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Oxygen presence in distant galaxy sheds light on early universe
By Will Dunham
WASHINGTON (Reuters) – After detecting a whiff of oxygen, astronomers have determined that stars in a faraway galaxy formed 250 million years after the Big Bang — a rather short time in cosmic terms — in a finding that sheds light on conditions in the early universe.
Their research, published on Wednesday, provides insight into star formation in perhaps the most distant galaxy ever observed. The scientists viewed the galaxy, called MACS1149-JD1, as it existed roughly 550 million years after the Big Bang, which gave rise to the universe about 13.8 billion years ago.
Light emitted by MACS1149-JD1 traveled 13.28 billon light years before reaching Earth. Looking across such distances lets scientists peer back in time. A light year is the distance light travels in a year, 5.9 trillion miles (9.5 trillion km).
The detection of oxygen in MACS1149-JD1 was particularly instructive. The universe initially was devoid of elements such as oxygen, carbon and nitrogen, which were first created in the fusion furnaces of the earliest stars and then spewed into interstellar space when these stars reached their explosive deaths.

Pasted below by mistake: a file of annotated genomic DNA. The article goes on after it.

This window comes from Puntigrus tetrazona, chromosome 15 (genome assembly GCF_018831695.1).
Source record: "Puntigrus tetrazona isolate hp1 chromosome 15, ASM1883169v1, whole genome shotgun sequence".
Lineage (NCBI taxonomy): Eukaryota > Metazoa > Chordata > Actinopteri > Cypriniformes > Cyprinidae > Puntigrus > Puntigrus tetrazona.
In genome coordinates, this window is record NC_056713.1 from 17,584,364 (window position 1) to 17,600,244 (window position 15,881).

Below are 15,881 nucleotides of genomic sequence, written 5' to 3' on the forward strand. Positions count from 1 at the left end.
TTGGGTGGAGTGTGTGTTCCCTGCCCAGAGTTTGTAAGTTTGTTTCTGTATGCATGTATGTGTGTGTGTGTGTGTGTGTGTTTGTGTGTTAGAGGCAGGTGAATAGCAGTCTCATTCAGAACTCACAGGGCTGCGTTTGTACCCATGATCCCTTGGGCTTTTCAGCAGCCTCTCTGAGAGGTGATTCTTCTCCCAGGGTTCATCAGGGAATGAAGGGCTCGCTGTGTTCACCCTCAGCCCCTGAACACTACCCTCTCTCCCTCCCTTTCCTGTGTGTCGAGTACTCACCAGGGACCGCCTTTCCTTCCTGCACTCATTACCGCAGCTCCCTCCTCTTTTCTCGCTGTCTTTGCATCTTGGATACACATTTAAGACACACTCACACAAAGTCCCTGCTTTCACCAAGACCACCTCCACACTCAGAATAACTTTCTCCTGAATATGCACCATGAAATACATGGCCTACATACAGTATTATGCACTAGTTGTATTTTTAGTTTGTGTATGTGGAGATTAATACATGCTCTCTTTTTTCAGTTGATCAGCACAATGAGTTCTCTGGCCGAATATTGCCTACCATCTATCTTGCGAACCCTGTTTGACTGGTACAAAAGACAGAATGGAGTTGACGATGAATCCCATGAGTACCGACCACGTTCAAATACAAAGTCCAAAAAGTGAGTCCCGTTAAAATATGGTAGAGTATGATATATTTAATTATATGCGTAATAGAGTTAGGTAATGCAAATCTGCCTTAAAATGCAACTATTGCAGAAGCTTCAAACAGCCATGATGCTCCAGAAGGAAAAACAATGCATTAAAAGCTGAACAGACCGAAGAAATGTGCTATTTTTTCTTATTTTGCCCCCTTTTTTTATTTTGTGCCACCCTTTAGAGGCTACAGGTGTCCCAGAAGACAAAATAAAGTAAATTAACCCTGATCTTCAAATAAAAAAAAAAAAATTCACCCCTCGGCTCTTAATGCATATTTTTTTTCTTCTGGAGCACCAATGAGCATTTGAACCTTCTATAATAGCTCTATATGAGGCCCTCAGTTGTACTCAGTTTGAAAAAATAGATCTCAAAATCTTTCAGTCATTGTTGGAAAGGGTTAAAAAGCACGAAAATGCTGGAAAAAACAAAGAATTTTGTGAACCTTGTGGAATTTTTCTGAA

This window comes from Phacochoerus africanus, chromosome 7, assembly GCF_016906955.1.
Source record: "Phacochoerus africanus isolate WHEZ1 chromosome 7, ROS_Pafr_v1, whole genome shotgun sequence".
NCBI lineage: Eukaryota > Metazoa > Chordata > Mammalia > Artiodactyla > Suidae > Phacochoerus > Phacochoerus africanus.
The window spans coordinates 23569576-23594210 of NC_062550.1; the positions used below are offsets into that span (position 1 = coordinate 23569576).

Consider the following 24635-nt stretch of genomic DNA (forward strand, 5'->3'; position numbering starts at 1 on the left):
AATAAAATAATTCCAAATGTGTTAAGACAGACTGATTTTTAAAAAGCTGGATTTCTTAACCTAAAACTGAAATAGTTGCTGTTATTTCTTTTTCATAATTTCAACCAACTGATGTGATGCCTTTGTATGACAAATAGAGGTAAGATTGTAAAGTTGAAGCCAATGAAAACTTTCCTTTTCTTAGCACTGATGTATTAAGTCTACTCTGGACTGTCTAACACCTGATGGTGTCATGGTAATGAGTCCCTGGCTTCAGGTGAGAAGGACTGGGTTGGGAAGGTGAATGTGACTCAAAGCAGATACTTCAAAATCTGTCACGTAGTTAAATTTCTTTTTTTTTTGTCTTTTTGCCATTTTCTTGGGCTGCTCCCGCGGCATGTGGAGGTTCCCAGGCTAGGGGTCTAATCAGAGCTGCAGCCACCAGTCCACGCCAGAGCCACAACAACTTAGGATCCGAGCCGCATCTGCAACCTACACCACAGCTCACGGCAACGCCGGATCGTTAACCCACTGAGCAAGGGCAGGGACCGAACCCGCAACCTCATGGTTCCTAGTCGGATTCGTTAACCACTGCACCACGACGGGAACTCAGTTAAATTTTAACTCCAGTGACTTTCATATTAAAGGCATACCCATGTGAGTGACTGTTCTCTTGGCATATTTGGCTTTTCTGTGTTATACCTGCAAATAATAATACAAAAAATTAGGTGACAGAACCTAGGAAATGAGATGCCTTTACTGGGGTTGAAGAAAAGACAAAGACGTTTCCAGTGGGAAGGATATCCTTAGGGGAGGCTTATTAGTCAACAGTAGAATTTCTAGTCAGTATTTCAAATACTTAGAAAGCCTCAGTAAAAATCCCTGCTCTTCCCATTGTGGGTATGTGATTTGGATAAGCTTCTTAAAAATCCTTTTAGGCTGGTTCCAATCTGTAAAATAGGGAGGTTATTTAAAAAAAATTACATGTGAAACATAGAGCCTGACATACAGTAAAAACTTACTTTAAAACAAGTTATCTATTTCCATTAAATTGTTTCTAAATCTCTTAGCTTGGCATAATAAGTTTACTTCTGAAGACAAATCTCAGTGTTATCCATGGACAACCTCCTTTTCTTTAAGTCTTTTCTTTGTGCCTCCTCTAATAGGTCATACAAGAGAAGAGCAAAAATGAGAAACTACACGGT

The presence of oxygen showed that an even earlier generation of stars had formed and died in MACS1149-JD1 and that star formation in that galaxy began about 250 million years after the Big Bang when the universe was only about 2 percent of its current age, the researchers said.
The oxygen in MACS1149-JD1 was the most distant ever detected.
“Prior to our study, there were only theoretical predictions of the earliest star formation. We have for the first time observed the very early stage of star formation in the universe,” said astronomer Takuya Hashimoto of Osaka Sangyo University in Japan.
The study marked another step forward as scientists hunt for evidence of the first stars and galaxies that emerged from what had been total darkness in the aftermath of the Big Bang, a time sometimes called “cosmic dawn.”
“With these observations, we are pushing back the limit of the observable universe and, therefore, we are coming closer to the cosmic dawn,” University College London astronomer Nicolas Laporte said, adding that computer simulations suggest that the first stars appeared around 150 million years after the Big Bang.
The researchers confirmed the distance of the galaxy with observations from ground-based telescopes in Chile and reconstructed the earlier history of MACS1149-JD1 using infrared data from orbiting telescopes.
The research was published in the journal Nature.
(Reporting by Will Dunham; Editing by Sandra Maler)
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